Thinking of electric power for your next motorhome? Here’s a round-up of the latest news from the key motorhome base vehicle suppliers.
Eco-friendly, silent running, snappier performance, zero emissions. The future for electrically-powered motorhomes looks pretty bright. Yet, there are issues regarding weights (and subsequent payload margins), range and initial costs.
These are early days, however, and although electric versions of key motorhome base vehicles are emerging, without exception they’re in van format (rather than, say, chassis-cabs for coachbuilt motorhomes), there’s still a long way to go.
The price of an electric motorhome base vehicle could prove prohibitively high, too, although you will be able to scrape some of that back with a Plug-in Van Grant of anything up to £8,000. And, of course, your daily running costs are going to be a lot less.
See our round-up from the main base vehicle manufacturers below. Oh, and if you’re old enough to remember it, the Morris J-type van is being resurrected as an all-electric vehicle with carbon fibre body, due on sale in 2021.
Star Player #1
In the world of motorhomes (as opposed to campervans), Fiat’s Ducato reign is almost supreme – it’s reckoned to be the base vehicle for three out of every four motorhomes produced throughout Europe. And it celebrates its 40th anniversary in 2021, with more than 2.5 million models produced so far.
Small wonder, then that Fiat talks about the Ducato spearheading its “foray into 100% electric vehicles”. Initial cost is prohibitive as far as motorhome conversions are concerned – it’s £47,675 before VAT is added, although after PiVG (Plug-in Van Grant).
The E-Ducato has a choice of two battery sizes – 47kWh or 79kWh, along with a 90kW motor. Ranges are between 99 miles and 192 miles. Top speed is 62mph. A full charge is estimated at two hours and 25 minutes.
Although the Fiat Ducato as well as Peugeot Boxer and Citroen Relay equivalents are all produced in the same factory at Sevel, Italy, plans are also in place for electric versions of the latter two to be available early next year (2021). However, the electric drivetrain for these two is being produced by an external supplier.
www.fiatprofessional.co.uk, www.business.peugeot.co.uk and https://business.citroen.co.uk/new-vans/vans/citroen-relay/
Star Player #2
The announcement of the eTransporter, produced in conjunction with electrical specialist ABT e-Line, meant Volkswagen’s first all-electric van is now available in the UK. On the continent, electric versions of the Crafter and Caddy have also been announced.
However, its most popular base vehicle for motorhome conversions by far, the Transporter 6.1 has a starting price of £42,060 – before VAT – in e (for electric) format. And even then, it’s just a van rather than a specially produced motorhome base vehicle.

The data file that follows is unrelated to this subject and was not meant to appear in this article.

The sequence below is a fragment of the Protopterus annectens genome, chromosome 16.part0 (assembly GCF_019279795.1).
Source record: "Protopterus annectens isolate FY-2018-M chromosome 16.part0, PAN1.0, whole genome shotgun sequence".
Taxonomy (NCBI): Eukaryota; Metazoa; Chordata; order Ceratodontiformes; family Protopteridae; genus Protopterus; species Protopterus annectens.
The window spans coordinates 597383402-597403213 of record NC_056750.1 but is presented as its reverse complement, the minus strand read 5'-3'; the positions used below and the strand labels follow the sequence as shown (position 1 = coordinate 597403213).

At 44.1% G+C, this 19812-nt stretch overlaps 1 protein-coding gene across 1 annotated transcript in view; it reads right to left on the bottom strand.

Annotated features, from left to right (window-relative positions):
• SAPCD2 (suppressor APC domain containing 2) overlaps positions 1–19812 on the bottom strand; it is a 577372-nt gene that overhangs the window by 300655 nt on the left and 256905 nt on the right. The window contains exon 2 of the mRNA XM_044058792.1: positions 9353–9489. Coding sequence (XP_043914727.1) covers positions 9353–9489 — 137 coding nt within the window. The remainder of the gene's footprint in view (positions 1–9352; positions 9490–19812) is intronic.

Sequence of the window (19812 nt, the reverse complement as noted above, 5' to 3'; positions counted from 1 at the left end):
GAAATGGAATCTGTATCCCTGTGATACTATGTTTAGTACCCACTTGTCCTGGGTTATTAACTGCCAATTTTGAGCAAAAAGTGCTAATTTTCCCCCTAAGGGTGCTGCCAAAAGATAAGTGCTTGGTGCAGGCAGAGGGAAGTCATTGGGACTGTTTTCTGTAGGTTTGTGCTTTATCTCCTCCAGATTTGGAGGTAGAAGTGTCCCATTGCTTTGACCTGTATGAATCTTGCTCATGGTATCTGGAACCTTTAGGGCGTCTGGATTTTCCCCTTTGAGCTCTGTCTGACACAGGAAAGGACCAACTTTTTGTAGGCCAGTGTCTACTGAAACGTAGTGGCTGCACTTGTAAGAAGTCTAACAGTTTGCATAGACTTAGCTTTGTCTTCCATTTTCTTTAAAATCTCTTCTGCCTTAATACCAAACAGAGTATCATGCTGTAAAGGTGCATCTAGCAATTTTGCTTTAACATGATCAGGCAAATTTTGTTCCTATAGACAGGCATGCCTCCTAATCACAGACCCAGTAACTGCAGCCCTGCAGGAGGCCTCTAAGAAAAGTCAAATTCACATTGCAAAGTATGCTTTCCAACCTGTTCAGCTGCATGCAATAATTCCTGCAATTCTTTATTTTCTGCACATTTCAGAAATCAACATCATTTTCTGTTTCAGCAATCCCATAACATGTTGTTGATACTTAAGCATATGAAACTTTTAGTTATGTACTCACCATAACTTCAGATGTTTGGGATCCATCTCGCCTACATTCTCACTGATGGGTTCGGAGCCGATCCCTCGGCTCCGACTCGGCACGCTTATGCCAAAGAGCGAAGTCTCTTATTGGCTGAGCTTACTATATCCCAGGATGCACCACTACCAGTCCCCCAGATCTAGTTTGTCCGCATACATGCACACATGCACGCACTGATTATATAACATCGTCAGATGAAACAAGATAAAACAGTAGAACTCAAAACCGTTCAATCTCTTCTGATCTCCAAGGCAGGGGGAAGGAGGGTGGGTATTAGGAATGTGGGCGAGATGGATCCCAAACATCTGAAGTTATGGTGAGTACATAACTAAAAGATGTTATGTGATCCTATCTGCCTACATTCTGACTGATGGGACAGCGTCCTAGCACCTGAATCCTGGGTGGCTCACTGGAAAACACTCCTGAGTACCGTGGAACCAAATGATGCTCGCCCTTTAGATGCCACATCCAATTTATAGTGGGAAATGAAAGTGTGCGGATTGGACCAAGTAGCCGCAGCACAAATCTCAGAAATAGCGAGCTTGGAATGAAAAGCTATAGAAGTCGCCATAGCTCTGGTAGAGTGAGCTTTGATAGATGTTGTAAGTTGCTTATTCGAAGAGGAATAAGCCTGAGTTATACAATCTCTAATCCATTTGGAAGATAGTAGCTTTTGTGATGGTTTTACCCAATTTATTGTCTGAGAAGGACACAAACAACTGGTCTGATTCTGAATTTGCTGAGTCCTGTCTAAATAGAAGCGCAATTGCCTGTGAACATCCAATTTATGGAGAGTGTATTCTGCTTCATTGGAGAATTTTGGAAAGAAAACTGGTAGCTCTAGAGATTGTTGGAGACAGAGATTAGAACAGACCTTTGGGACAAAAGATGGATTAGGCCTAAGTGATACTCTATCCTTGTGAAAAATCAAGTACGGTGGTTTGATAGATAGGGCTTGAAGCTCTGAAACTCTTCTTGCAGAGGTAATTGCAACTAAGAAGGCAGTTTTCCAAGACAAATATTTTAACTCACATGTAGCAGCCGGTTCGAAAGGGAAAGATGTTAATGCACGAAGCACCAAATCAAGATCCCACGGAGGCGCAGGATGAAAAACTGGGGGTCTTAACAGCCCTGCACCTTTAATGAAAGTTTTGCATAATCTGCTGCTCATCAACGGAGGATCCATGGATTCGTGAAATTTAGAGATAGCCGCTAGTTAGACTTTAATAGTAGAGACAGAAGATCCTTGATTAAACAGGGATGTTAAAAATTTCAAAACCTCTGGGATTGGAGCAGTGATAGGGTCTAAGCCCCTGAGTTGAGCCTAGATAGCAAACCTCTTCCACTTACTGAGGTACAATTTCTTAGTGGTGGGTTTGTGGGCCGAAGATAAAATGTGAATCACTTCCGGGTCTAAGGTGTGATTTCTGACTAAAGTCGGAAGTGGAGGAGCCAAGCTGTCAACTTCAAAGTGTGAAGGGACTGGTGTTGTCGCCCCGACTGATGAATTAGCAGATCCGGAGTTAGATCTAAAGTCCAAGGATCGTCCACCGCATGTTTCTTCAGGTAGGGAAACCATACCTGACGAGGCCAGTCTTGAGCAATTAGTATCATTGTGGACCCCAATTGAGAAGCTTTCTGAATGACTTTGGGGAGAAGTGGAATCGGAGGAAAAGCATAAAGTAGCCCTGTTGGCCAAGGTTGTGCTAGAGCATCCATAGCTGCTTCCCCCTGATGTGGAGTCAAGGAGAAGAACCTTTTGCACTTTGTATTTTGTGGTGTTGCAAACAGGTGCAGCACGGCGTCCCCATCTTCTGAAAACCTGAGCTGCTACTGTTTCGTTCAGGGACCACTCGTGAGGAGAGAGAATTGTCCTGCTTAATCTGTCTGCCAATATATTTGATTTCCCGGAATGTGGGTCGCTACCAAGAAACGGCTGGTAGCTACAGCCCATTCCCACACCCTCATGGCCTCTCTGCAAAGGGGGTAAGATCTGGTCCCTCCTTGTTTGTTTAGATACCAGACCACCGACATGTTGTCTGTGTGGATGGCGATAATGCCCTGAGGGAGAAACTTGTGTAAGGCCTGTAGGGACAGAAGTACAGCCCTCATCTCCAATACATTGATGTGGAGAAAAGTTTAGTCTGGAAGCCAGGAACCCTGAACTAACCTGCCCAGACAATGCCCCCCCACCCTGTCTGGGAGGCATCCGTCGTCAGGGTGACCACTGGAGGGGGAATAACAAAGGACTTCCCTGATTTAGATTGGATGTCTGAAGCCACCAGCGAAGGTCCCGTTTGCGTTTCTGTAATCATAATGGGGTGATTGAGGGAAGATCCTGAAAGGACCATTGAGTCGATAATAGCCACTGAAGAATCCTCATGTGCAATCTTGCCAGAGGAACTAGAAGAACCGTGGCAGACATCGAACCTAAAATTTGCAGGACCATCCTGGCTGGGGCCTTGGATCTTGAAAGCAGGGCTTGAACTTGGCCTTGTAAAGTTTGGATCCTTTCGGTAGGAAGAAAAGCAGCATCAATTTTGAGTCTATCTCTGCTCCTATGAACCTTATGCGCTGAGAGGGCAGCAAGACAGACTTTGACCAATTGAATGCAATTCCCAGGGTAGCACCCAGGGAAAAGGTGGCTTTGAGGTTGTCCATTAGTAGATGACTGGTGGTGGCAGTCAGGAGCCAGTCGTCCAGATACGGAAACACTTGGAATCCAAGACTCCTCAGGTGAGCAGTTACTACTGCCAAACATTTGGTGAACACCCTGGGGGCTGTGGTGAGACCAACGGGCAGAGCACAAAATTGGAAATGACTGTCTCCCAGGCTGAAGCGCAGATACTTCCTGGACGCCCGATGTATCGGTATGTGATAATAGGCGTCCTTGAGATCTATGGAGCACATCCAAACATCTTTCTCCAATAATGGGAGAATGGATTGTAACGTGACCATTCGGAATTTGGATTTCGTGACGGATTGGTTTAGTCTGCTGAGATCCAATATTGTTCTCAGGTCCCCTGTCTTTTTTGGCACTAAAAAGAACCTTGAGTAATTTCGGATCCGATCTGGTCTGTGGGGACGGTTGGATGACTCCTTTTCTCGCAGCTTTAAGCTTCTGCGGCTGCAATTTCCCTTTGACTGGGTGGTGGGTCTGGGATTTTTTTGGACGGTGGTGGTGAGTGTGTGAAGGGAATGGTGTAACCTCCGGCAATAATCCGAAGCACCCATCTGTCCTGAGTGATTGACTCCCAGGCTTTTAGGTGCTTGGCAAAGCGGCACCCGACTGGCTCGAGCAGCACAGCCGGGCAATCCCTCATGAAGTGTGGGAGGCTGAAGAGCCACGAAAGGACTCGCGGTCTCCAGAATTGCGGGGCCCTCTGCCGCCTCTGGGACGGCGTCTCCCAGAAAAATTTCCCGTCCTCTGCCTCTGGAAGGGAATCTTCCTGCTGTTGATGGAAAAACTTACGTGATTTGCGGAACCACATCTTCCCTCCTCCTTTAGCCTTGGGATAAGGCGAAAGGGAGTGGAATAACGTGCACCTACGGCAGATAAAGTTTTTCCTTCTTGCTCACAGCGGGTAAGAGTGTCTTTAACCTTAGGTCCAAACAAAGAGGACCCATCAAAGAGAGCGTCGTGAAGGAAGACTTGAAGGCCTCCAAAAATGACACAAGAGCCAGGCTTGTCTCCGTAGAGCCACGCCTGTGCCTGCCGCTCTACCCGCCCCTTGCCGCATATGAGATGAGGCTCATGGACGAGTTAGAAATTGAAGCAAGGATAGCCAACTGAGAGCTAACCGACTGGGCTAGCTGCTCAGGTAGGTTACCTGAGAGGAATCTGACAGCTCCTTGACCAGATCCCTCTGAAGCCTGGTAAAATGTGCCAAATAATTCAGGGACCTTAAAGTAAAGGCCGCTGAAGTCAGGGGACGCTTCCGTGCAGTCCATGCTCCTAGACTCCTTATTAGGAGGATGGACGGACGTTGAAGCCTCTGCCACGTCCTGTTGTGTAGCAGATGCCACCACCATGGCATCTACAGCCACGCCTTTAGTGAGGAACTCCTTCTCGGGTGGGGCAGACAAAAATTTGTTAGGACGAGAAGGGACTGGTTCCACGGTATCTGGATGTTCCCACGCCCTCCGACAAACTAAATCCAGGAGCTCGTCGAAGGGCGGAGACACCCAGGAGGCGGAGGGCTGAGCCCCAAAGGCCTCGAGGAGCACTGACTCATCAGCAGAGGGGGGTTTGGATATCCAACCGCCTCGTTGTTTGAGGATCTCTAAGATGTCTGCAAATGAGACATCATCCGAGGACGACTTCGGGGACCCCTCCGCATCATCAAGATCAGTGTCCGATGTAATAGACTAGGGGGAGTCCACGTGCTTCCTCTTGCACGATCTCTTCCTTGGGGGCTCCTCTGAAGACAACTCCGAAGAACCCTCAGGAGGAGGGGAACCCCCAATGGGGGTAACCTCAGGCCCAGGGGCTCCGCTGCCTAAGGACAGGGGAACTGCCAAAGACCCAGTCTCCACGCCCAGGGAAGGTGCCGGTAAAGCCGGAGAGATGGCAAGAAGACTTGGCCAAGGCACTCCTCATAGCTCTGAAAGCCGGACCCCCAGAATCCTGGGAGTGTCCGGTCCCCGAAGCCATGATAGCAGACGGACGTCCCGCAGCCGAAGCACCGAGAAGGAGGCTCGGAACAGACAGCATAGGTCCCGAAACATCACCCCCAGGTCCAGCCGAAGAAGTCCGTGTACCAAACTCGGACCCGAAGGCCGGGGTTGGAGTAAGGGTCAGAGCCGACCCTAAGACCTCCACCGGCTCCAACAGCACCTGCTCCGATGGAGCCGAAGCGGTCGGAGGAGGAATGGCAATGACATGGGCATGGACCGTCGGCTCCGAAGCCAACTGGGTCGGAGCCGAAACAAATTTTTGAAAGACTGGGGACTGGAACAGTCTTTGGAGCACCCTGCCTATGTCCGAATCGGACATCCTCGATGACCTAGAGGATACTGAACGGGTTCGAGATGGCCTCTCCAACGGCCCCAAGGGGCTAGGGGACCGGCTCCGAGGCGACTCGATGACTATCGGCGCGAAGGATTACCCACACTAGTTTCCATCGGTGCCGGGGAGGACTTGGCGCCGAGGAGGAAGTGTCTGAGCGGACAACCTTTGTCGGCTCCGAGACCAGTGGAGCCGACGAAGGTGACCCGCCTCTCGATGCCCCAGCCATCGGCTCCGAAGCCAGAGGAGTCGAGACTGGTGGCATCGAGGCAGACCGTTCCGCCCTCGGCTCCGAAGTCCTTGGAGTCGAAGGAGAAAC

Also of interest is the e-bulli. As Volkswagen puts it, it’s a “1966 classic with 2020 electric drive”. It’s only a concept, but it’s certainly a portent of what’s to come.
Then, of course there is the I.D. Buzz. Scheduled for production as a “microbus” for 2022, there will surely be campervan versions to follow…
Star Player #3
With Ford announcing a PHEV (plug-in hybrid) version of its Transit Custom, it wasn’t long before its main campervan converter, Wellhouse Leisure, was making its Misano 2 elevating roof model available with the new power offering.
The Transit Custom PHEV comes with a one-litre 126PS Ford EcoBoost engine with electric motor and automatic transmission. Total range is over 310 miles, although only 30 miles of this is “electric”.
Prices for the camper remain competitive, too, starting at around £57,000 (including PiVG – Plug-in Van Grant). Wellhouse uses the Transit Custom 340 as its base, for an extra 200kg payload to cover the extra weight of the batteries, although their location under the floor means there’s no intrusion into the living area. The rest of the conversion is exactly the same as any standard Misano 2.
Ford’s next size up Transit Van, meanwhile, is only available as a “mild hybrid” – there’s a small electric motor that works alongside the standard diesel engine. An all-electric version is scheduled for 2021.
www.ford.co.uk and www.wellhouseleisure.com
Star Player #4
UK sales of the eSprinter were scheduled for this year (2020), but initially only the L2H2 van – i.e. 5.93m long, 2.62m high.
It also only has a payload of some 774kg (before any motorhome conversion work) when rated at 3,500kg maximum weight. Nevertheless, with prices starting at £51,950, it has all the makings of being very competitive.
The all-electric eVito, meanwhile, is already on sale in the UK.
Star Player #5
Specialist campervan manufacturer Hillside Leisure scored something of a world exclusive when it announced it was producing a first-ever all-electric motorhome conversion, based on Nissan’s e-NV200. That was back in 2015, when it was badged the Dalbury E.
Latest versions are called the EV-1 and come with an enhanced 40kWh battery, which extends the range to anything from 124 miles to 187 miles with a recharge time of 40-60 minutes. Prices start at a very reasonable £39,995. At 4.56m long, it’s very much a micro-camper, albeit with a VW-style side kitchen conversion, elevating roof and rear seat for two extra passengers.
www.nissan.co.uk and www.hillsideleisure.co.uk.
How do I insure an electric or hybrid campervan or motorhome?
Caravan Guard will insure hybrid and electric motorhomes, like any others, subject to our usual acceptance.
For a great value motorhome insurance quote and to find out more about our range of discounts visit our motorhome insurance page.
Over to you…
What do you think about the future of electric motorhomes? Would you consider an electric motorhome?